RTP Co. is introducing carbon nanotube compounds (CNT) in several different resin systems for improved electrical performance. In situations where engineers typically used carbon fiber reinforcements, carbon nanotubes provide much better electrical performance,” says Ned Bryant, senior product development engineer for RTP, which is based in Winona, MN. The first resin systems offered with the new technology are polycarbonate, polyetherimide and polyetheretherketone. Coming next are PC/ABS, nylon 66 and nylon 12. The nylons will be aimed at automotive components, such as fuel filler doors, where the conductive materials allow superior painting processes. Electrostatic painting is about 80 per cent efficient, while spray painting is only about 12 percent efficient. CNT compounds also process better, avoiding isotropic effects of fibers.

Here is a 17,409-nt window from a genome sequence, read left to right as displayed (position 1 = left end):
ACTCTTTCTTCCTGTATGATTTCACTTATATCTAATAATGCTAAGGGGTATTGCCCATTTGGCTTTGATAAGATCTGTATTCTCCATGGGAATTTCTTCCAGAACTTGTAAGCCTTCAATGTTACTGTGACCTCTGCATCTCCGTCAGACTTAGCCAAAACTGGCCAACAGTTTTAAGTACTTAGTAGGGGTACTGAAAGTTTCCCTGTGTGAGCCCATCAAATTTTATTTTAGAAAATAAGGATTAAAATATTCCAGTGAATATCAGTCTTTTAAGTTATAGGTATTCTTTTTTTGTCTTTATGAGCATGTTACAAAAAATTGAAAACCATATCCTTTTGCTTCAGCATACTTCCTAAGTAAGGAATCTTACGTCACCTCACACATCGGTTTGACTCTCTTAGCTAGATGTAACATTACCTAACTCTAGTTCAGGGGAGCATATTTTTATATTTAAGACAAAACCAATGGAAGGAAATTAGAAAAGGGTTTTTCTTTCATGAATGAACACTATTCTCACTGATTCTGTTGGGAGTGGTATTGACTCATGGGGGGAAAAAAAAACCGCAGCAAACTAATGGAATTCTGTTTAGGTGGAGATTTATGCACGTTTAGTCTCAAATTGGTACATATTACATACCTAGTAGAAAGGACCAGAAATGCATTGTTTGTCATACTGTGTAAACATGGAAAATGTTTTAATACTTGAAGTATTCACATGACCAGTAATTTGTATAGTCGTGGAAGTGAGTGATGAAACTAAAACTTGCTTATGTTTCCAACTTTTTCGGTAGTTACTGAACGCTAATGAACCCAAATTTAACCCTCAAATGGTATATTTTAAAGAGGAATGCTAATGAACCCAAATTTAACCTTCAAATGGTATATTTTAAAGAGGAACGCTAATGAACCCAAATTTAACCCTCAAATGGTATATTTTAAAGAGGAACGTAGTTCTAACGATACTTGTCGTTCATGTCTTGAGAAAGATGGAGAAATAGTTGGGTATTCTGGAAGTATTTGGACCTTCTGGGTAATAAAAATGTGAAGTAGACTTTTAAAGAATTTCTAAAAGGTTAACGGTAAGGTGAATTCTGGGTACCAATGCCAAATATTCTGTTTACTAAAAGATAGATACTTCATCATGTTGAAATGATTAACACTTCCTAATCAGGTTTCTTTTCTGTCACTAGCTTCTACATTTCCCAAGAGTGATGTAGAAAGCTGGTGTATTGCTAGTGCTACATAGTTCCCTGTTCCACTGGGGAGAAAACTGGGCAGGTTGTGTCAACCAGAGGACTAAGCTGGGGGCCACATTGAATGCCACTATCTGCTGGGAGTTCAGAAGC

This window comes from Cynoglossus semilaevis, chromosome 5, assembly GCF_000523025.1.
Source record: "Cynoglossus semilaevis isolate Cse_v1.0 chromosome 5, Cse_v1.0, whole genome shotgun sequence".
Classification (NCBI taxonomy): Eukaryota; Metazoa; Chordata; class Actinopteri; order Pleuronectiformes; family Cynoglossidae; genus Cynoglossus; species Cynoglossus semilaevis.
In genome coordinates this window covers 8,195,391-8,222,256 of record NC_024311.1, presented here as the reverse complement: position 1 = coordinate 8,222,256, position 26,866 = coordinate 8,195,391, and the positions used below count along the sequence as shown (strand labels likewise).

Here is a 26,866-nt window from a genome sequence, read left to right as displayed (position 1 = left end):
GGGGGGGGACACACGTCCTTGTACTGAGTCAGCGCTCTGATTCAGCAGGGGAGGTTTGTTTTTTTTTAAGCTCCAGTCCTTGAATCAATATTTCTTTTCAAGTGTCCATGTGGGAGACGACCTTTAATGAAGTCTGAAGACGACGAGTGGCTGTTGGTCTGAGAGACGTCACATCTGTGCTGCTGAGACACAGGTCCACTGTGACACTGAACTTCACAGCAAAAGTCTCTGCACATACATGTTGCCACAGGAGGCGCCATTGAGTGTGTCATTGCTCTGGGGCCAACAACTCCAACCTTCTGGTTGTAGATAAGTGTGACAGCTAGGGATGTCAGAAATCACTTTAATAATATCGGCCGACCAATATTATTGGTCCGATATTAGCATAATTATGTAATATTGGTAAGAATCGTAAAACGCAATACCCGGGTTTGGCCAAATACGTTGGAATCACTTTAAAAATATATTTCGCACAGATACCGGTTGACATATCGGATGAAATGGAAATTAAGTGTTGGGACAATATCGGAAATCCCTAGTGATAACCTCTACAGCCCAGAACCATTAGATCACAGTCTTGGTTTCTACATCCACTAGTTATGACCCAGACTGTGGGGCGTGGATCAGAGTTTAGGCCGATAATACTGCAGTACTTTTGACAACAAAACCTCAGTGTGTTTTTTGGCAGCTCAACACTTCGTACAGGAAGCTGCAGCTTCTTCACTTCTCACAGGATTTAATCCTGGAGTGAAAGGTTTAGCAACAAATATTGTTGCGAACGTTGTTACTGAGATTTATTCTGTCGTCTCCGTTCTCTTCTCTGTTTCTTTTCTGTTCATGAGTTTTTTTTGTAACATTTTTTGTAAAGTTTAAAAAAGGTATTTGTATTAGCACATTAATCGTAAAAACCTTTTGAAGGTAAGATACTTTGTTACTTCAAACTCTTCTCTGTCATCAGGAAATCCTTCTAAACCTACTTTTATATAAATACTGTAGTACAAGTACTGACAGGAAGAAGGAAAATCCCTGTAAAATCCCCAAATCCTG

Two new technologies from Stratasys, created in partnership with Boeing, Ford, and Siemens, will bring accurate, repeatable manufacturing of very large thermoplastic end products, and much bigger composite parts, onto the factory floor for industries including automotive and aerospace.
These new 3D-printing technologies and printers include some that are truly boundary-breaking: a sophisticated new sub-$10,000, 10-plus materials bioprinter, the first industrial-strength silicone 3D-printing service, and a clever twist on 3D printing and thermoforming for making high-quality realistic models.
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